Genus: Osmia Panzer, 1806
Subgenus: O. (Osmia) Panzer, 1806
Species: Osmia cornifrons Radoszkowski, 1887
Common name: Japanese hornfaced bees
Osmia (Osmia) cornifrons are black bees with a copper luster (Wu 2006). Females have light yellow hair on the thorax and T1–T3; T4–T6 are covered with dark brown hair (Wu 2006). Males primarily have pale hair on their head, thorax, and abdomen, often with black hairs intermixed (Wu 2006). Female body length ranges from 8–12 mm, and male body length ranges from 8–10 mm (Wu 2006). O. cornifrons is used worldwide as a pollinator of commercial crops, especially apple trees, and was successfully introduced to the U.S. in the 1970s (Batra 1978).
Osmia cornifrons look similar enough to O. taurus that it likely led to the accidental introduction of O. taurus to the U.S. Osmia cornifrons can be differentiated from O. taurus by the acute inner tooth of the mandible and the densely punctate basal half of the clypeus in O. cornifrons (Yasumatsu and Hirashima 1950). Males can be more difficult to differentiate, but O. taurus tend to have abdominal hair with a distinct red to orange hue, which can be faded in older specimens, and O. cornifrons have pale white abdominal hair, sometimes with black hair intermixed. The gonocoxites of O. cornifrons are also distinctly expanded subapically compared to the only slightly expanded gonocoxites of O. taurus.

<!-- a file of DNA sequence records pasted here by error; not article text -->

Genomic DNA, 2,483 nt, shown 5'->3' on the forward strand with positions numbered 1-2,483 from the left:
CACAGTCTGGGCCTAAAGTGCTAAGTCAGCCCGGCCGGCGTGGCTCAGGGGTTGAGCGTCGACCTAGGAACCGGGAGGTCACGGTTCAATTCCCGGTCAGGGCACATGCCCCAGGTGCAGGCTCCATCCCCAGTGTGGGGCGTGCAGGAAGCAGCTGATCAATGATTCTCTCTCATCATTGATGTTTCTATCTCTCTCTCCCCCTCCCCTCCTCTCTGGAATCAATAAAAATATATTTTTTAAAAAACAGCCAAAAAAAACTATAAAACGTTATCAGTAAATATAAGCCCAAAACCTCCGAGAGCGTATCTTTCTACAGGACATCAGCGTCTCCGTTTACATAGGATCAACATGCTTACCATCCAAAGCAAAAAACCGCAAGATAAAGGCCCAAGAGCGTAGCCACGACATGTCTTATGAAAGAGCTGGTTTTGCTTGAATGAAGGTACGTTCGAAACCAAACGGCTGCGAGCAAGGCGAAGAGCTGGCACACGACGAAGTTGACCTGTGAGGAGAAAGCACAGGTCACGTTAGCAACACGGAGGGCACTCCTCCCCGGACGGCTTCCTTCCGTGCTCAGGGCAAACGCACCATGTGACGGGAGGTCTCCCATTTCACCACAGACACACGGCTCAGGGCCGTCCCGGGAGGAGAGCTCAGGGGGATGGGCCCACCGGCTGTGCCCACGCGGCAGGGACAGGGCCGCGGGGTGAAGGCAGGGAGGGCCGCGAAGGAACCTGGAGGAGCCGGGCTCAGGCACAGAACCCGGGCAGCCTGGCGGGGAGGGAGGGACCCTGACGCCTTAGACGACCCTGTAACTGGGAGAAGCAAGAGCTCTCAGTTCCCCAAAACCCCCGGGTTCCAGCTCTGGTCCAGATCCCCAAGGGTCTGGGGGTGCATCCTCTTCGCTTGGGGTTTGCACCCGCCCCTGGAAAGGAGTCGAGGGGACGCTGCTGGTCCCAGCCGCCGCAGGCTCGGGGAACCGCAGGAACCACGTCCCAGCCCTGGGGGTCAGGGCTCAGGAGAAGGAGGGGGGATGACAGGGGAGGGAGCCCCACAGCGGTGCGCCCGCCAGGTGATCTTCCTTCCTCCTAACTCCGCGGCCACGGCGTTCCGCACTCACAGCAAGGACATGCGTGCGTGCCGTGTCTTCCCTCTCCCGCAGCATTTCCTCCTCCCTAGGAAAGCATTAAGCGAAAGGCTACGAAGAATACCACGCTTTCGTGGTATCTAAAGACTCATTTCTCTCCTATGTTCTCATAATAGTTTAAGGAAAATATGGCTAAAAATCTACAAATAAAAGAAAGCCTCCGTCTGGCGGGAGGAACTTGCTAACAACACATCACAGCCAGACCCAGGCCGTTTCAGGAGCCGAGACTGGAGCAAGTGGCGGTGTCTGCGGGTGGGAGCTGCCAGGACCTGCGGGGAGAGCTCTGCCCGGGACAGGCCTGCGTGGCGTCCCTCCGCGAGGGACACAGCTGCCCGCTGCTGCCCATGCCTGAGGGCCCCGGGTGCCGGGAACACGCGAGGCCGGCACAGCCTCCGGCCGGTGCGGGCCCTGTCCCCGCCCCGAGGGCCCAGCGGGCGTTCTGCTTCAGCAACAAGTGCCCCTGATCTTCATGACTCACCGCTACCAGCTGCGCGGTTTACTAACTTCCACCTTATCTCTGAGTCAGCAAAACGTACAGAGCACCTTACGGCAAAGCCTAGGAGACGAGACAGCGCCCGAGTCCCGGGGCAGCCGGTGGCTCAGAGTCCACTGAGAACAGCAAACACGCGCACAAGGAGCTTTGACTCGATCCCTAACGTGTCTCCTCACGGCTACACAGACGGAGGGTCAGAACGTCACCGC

Osmia cornifrons have been recorded in flight in the U.S from March to June, with the majority of occurrences through April. In Asia, specimens have been recorded from January to August (GBIF 2019b).
Osmia cornifrons are a polylectic species and have been observed visiting plants within the families Rosaceae, Ericaceae, Caprifoliaceae, Aceraceae, Leguminosae, Fabaceae, and Brassicaceae, with a preference for Rosaceae (Maeta 1978; Quest 2009; Haider et al. 2013). O. cornifrons are also important pollinators for fruit crops and are commonly used commercially for the pollination of apple orchards (Matsumoto and Maejima 2010).
Osmia cornifrons is a solitary bee that nests in preexisting cavities. In the New World, nests can be found in reeds, bamboo, holes within trees, insect borings in dead wood, and hollow stems, and in the Old World, nests can be found in cracks in bark, and cracks or crevices in rock (Maeta 1978). Nests cells are constructed of mud and leaf pulp (Maeta 1978). O. cornifrons will forage up to 130 m from the nesting site (Kitamura 1974).
Osmia cornifrons is native to eastern Asia and has been found in Japan and Korea as well as the southeast coast of Russia (Yasumatsu and Hirashima 1950). O. cornifrons was intentionally introduced to the eastern U.S. from Japan in the 1970s to increase crop pollination (Batra 1979). In the U.S., O. cornifrons can be found on the East Coast and the Midwest (GBIF 2019b).